by Lauren Collins
The Akron Zoo wants to reward you for riding your bike. After a leisurely bike ride on the natural and serene Towpath Trail, head to the zoo for half-price admission.
In honor of National Bike Month, the Akron zoo is offering half off admission May 15 – 31 for anyone who rides their bike to the zoo and uses the new bike shelter. Cyclists will be able to put their bicycles in the new bike shelter and then observe animals from all over the world, including the african lion, the North American river otter, the komodo dragon and the upside-down jellyfish.
Created in October 2016, after the bike trail was officially connected to the Towpath Trail as part of the Ohio & Erie Canalway Coalition’s iTowpath project, the bike shelter contains lockers and a bike fix-it station. The fix-it station is complete with air pumps and tools to do minor bike repairs.
The shelter is located in the zoo’s parking lot adjacent to the Metro Bus Stop. This convenient location allows guests to ride their bike to the zoo and then ride the metro bus home if they choose.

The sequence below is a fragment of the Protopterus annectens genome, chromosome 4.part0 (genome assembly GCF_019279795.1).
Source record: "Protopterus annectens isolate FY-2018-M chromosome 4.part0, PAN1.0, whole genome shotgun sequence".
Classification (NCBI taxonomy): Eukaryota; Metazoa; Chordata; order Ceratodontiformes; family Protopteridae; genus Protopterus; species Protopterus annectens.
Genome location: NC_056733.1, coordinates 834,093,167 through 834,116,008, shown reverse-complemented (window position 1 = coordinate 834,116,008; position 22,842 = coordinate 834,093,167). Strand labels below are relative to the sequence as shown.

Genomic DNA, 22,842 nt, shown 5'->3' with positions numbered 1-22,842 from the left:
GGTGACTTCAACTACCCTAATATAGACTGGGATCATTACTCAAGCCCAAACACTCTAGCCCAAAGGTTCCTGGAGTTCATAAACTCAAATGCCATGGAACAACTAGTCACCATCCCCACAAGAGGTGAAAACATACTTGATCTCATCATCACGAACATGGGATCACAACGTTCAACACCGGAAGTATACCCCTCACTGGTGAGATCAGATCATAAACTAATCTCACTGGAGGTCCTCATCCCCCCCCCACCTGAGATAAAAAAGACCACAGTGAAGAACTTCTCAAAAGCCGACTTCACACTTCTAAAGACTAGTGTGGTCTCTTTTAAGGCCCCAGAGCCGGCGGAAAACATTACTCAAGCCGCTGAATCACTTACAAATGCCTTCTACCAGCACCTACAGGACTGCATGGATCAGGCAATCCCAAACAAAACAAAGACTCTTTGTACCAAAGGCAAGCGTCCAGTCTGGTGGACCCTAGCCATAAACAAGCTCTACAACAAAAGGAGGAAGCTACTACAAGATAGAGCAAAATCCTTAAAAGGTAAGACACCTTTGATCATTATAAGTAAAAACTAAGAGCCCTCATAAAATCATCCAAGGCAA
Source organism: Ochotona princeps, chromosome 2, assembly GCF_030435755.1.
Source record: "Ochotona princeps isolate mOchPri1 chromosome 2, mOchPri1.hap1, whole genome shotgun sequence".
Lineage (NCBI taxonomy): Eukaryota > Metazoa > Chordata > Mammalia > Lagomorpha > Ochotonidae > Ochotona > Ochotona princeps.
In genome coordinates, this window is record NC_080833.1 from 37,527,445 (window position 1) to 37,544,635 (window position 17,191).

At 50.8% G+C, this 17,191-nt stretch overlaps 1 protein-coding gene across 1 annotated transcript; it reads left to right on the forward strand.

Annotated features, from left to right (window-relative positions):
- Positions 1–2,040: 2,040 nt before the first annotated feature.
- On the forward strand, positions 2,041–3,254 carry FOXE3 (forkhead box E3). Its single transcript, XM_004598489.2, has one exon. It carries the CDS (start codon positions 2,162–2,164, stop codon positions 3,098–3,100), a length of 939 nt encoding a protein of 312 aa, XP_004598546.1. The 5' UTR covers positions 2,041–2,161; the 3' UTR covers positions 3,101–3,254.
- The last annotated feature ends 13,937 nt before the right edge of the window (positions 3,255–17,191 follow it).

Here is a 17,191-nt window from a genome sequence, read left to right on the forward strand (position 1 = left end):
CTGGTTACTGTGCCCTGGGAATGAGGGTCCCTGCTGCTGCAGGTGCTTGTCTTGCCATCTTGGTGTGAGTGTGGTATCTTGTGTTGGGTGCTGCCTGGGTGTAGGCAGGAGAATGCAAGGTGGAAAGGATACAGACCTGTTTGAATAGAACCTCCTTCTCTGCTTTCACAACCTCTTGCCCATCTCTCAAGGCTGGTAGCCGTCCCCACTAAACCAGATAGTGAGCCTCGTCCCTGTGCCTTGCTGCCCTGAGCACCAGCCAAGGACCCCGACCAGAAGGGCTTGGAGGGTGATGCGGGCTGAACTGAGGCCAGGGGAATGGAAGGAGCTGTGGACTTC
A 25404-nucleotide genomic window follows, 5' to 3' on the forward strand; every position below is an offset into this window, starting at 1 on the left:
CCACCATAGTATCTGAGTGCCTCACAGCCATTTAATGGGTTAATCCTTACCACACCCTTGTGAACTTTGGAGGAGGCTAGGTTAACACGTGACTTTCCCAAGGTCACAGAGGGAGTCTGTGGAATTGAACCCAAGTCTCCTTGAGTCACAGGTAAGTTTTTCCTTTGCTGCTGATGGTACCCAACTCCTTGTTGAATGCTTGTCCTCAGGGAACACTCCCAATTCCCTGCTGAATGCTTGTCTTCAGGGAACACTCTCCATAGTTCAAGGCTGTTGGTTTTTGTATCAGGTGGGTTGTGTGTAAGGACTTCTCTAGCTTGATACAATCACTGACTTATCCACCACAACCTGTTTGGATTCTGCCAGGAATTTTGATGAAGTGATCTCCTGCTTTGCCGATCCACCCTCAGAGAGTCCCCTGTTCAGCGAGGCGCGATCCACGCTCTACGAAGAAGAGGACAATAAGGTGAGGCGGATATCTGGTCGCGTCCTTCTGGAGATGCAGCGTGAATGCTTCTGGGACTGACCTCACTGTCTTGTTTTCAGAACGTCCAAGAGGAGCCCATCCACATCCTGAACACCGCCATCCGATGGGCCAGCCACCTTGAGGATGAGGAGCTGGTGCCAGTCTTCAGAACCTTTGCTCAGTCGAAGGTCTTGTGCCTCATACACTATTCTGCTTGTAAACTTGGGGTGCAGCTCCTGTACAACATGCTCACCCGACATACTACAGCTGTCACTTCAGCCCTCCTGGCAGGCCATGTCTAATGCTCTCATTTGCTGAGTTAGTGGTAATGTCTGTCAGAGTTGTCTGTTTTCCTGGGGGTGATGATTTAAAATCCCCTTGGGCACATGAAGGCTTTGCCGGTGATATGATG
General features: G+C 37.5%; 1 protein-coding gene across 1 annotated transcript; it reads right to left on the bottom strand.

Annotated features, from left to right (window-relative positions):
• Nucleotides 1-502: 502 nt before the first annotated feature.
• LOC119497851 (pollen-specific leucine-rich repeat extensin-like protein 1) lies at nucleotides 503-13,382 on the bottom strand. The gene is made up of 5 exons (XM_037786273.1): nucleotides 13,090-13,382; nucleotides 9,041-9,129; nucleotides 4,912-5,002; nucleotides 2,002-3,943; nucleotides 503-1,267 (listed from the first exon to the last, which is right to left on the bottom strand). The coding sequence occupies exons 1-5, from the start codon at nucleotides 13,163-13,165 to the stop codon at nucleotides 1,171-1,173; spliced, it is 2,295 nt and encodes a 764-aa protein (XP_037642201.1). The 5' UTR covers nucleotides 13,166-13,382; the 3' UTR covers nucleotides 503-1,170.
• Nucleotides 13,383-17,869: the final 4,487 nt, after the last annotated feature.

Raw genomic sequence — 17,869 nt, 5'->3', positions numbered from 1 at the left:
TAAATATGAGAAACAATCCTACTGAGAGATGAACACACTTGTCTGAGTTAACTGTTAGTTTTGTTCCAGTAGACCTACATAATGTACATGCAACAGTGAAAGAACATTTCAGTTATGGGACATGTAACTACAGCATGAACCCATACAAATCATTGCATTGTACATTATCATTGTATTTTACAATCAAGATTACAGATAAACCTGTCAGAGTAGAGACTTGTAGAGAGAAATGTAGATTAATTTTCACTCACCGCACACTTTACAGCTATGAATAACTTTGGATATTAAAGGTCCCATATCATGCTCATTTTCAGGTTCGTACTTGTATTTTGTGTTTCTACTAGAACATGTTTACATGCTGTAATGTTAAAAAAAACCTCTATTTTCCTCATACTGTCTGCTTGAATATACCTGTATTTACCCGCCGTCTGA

“As a green and sustainable organization, we are encouraging guests to ride their bikes rather than driving their cars. It helps reduce fossil fuels and carbon emissions that contribute to climate change” says Elena Bell, the Marketing and Group Sales Manager for the Akron Zoo.
The Akron Zoo, founded in 1953, is a non-profit, world conservation zoo accommodating over 700 animals from around the globe. While encouraging lifelong learning and conservative action, the zoo strives to connect human life to wildlife with this up-close experience.The zoo is accredited by the Association of Zoos and Aquariums (AZA). AZA is a leader in global wildlife conservation and helps animals in their native habitat.
The Akron Zoo is open year long from 10 am – 5 pm. Admission is $12 for adults, $10 for senior citizens, $9 for children ages 2-14, free for children under 2, and free to Akron zoo members. Parking is $3.
For information visit akronzoo.org or call (330) 375-2550.
[Featured photo courtesy of the Akron Zoo]